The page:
He’s also ecstatic about being reunited with Wall, his college teammate at Kentucky. Cousins said he’s known Wall since he was 14 and that the point guard was a groomsman in his wedding.

“It’s an incredible feeling,” Cousins said. “It’s something me and him planned and dreamed about for a long time. So I’m pretty sure he’s just grateful for his moment as I am.”

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Thursday Bantering: Jays Bits – Bluebird Banter



There isn’t much for news or rumors today.

There is a rumor that the Blue Jays have been talking to the Phillies about Jean Segura. I am putting that into the Blue Jays kick the tires on anyone who could be up for trade.

Segura played third and second last year, after being a shortstop for his career before that. He had been pretty much a league average shortstop defensively, but he had a very good 9.4 UZR/150 this season. Generally shortstops moved to second look better with the glove.

He’s hit well in his career. From 2016 to 2018 he hit .308/.353/.449 in 422 games. This season wasn’t as good, hitting .266/.347/.422. He has 183 stolen bases in his career, but then only 2 this year.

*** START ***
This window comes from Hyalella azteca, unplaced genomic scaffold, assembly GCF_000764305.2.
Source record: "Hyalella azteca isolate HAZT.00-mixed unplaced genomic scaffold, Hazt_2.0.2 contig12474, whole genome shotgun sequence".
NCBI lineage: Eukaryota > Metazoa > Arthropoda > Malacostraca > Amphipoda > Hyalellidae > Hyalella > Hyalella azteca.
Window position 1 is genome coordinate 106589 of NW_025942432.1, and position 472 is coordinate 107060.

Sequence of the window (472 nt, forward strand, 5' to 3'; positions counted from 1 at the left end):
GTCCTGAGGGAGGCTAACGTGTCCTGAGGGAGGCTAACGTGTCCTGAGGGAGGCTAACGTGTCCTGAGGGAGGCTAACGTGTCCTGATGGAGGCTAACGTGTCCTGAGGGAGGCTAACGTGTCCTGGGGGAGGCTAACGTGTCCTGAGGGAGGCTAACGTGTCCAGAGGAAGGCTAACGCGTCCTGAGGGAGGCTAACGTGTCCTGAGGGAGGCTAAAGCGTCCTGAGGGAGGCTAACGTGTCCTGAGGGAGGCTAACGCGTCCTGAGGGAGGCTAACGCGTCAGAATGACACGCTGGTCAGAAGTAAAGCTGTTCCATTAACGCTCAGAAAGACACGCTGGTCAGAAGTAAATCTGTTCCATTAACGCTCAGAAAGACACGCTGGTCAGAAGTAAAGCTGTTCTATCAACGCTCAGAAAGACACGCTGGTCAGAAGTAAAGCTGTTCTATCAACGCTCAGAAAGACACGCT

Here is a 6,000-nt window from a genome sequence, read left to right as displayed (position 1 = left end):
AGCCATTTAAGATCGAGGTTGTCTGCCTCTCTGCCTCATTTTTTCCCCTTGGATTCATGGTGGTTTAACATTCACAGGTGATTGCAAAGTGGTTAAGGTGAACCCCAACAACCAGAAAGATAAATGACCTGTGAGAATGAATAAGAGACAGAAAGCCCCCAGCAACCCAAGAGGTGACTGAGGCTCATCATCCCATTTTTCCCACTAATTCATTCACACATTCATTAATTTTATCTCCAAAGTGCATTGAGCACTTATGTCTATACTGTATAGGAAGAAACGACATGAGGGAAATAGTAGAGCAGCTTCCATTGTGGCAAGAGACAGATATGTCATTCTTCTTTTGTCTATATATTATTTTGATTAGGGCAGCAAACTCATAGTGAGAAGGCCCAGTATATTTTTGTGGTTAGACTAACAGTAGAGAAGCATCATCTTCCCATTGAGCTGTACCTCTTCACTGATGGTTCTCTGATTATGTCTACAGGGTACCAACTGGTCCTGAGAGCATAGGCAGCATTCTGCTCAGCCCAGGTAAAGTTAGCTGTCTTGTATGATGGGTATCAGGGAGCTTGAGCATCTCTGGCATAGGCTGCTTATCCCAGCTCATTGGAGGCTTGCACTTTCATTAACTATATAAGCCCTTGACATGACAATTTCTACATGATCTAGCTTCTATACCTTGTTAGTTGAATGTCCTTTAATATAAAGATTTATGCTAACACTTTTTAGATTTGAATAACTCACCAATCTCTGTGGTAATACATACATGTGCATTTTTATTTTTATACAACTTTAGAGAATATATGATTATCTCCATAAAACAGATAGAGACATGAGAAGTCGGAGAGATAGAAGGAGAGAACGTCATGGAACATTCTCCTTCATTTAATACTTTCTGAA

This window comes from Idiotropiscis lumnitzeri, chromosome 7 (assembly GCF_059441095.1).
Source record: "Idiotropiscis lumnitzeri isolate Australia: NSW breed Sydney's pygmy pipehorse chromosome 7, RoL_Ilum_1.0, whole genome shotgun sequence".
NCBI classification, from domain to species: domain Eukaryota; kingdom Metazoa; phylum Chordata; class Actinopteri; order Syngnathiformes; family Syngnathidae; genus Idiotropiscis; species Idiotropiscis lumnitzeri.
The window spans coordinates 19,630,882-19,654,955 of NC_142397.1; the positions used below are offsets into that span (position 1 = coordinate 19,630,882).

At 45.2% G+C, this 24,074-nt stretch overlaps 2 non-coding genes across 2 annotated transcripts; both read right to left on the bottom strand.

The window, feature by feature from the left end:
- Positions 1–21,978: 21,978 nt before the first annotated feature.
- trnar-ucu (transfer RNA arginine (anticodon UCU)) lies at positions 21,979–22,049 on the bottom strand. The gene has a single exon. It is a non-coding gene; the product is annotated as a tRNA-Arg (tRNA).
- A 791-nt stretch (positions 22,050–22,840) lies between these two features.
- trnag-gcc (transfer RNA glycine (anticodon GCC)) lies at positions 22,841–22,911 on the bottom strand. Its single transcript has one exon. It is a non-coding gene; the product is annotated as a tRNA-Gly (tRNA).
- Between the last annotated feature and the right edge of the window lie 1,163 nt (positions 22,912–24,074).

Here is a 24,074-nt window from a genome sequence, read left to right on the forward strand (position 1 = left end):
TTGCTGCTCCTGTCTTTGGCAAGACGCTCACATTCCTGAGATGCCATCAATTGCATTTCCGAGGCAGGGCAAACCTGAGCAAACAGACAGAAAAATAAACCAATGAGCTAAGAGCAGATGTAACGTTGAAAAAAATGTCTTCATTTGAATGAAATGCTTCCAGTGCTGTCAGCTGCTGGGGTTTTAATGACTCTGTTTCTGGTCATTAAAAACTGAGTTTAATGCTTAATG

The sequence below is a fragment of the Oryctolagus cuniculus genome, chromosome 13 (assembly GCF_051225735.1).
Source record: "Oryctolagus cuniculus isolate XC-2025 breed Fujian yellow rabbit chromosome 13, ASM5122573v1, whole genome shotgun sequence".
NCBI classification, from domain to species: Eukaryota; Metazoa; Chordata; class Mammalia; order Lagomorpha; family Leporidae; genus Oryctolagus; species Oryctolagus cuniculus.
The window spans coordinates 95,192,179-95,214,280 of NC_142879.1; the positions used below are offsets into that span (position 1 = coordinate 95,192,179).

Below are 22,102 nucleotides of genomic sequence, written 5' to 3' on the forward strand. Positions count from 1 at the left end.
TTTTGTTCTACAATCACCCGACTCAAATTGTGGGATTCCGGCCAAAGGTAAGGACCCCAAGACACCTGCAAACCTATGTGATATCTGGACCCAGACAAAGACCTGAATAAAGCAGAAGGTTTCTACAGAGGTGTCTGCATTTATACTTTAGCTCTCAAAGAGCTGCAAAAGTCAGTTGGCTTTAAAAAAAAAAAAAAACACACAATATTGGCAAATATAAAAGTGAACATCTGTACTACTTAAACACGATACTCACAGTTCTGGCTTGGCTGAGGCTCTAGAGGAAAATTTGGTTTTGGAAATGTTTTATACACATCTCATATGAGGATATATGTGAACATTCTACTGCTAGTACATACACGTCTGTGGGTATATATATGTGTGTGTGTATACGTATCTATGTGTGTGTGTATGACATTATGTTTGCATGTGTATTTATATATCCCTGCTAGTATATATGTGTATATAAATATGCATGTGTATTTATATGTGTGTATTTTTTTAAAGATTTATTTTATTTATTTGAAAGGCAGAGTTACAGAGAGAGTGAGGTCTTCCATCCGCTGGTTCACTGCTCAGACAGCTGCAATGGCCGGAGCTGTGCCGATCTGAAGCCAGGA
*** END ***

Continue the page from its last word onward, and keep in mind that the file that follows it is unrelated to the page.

He turns 31 in March and has two years, both at $14,859,000. And there is an option year at $17 million. I’m thinking that, if they traded for him, they would expect the Phillies to take some of that money.

They could look at him as a very good utility player, or could be thinking that his glove is a big up grade at second or third.

I wouldn’t be excited about getting him, but depending on what we shipped to the Phillies I’d be ok with it.

There were a few interesting players non-tendered. You can see the whole list here. I used to be interesting in Kyle Schwarber but he isn’t someone I’d like the Jays to chase after now. Delino DeShields is a good glove CF and would be a good 4th outfielder type, and could pinch run, but I don’t know home much of an upgrade from Jonathan Davis.